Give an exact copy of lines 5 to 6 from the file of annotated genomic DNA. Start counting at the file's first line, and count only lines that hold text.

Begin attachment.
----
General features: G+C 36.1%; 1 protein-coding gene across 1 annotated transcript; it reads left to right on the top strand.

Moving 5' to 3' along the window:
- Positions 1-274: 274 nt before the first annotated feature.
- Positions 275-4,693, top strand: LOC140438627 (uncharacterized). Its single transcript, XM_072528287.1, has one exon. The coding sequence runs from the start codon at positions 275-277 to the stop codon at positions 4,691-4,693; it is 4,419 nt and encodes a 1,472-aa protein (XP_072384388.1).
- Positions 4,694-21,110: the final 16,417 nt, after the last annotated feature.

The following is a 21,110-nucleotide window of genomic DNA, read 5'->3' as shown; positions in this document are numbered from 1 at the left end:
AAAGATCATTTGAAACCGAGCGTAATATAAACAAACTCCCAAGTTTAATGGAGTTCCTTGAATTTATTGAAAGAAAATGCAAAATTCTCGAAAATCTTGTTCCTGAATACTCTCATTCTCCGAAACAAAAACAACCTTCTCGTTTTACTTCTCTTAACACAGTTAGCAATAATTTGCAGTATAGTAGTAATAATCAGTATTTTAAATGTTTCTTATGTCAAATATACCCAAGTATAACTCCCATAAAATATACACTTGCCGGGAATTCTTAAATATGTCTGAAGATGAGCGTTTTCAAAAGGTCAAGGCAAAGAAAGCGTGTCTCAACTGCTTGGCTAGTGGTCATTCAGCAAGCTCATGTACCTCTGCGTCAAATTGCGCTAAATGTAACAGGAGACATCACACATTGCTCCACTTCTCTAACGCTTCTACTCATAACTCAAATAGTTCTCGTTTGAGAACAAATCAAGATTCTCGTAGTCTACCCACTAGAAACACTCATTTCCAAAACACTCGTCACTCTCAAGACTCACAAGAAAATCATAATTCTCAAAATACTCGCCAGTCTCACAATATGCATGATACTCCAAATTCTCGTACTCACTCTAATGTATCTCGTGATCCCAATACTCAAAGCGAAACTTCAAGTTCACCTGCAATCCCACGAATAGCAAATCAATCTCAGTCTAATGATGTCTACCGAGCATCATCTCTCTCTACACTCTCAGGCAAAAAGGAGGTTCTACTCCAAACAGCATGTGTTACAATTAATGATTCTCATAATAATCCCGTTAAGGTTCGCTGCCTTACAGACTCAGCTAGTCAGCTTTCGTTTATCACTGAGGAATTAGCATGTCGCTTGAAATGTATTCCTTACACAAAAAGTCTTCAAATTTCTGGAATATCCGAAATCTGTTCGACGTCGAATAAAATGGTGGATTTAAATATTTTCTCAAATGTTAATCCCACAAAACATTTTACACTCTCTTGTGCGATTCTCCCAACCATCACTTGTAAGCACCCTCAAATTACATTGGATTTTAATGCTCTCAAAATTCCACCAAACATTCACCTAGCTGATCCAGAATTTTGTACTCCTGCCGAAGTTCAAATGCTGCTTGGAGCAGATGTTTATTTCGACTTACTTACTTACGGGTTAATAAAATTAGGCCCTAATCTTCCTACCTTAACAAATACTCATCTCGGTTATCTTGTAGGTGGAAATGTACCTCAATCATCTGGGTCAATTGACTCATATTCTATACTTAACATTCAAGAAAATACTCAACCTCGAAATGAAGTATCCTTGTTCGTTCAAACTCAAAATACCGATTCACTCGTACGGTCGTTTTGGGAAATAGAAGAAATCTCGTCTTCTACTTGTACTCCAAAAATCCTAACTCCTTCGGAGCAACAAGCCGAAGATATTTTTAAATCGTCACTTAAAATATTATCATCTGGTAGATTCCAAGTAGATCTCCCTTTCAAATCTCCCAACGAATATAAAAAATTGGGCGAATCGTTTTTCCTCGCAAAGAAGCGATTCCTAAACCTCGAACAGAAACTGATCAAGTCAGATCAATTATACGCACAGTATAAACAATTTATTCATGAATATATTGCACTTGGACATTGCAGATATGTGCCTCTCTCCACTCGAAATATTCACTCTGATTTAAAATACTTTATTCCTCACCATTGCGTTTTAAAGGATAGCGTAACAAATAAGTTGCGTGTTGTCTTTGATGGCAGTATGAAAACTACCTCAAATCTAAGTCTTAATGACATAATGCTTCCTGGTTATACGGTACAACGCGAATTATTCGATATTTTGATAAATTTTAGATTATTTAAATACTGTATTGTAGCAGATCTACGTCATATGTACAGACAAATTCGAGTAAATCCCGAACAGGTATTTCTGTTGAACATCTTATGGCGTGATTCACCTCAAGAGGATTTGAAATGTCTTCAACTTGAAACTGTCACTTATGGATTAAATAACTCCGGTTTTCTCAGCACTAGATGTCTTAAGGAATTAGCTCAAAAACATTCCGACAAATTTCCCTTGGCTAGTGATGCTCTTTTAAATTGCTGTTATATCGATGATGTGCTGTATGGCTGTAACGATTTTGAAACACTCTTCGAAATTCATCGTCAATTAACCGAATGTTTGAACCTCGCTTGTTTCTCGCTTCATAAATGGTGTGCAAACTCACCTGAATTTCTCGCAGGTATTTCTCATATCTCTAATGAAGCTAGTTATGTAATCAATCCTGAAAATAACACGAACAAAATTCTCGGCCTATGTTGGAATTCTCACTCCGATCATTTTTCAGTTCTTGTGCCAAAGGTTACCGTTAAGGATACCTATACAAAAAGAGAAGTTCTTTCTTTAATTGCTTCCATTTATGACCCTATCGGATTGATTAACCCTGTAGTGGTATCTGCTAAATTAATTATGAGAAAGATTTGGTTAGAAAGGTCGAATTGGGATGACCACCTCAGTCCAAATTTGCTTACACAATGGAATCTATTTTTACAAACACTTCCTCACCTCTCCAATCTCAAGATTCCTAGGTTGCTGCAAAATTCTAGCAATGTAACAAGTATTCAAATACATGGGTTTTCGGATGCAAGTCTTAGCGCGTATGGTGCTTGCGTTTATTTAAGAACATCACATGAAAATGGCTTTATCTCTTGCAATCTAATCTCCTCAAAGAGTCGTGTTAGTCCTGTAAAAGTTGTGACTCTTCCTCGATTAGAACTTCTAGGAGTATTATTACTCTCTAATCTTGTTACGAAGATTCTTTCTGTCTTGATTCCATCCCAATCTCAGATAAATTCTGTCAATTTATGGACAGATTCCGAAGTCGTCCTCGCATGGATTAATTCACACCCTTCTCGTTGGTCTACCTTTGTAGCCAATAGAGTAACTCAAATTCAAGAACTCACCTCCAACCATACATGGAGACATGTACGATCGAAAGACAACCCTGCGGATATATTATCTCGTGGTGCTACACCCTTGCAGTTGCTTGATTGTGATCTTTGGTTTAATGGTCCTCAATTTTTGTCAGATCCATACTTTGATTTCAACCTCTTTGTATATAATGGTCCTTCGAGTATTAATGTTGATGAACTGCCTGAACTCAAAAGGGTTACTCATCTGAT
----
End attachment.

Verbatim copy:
- Positions 4,694-21,110: the final 16,417 nt, after the last annotated feature.

The following is a 21,110-nucleotide window of genomic DNA, read 5'->3' as shown; positions in this document are numbered from 1 at the left end: